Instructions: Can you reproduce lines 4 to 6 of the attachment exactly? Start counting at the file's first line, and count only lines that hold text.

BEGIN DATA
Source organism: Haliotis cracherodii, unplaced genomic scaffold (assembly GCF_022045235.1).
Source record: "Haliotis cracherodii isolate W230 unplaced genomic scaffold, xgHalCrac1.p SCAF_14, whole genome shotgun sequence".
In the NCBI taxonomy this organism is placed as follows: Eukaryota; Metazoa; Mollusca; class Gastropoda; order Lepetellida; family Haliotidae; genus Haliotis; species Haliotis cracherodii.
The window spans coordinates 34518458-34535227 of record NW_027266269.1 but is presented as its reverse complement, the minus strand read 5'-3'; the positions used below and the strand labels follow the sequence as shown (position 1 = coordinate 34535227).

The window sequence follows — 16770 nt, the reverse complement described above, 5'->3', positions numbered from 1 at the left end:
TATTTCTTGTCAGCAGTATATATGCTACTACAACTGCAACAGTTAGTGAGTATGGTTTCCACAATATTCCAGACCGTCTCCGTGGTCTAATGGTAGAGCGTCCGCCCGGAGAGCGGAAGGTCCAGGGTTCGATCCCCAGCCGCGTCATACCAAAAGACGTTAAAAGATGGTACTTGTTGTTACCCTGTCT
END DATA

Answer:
The window spans coordinates 34518458-34535227 of record NW_027266269.1 but is presented as its reverse complement, the minus strand read 5'-3'; the positions used below and the strand labels follow the sequence as shown (position 1 = coordinate 34535227).

The window sequence follows — 16770 nt, the reverse complement described above, 5'->3', positions numbered from 1 at the left end:
TATTTCTTGTCAGCAGTATATATGCTACTACAACTGCAACAGTTAGTGAGTATGGTTTCCACAATATTCCAGACCGTCTCCGTGGTCTAATGGTAGAGCGTCCGCCCGGAGAGCGGAAGGTCCAGGGTTCGATCCCCAGCCGCGTCATACCAAAAGACGTTAAAAGATGGTACTTGTTGTTACCCTGTCT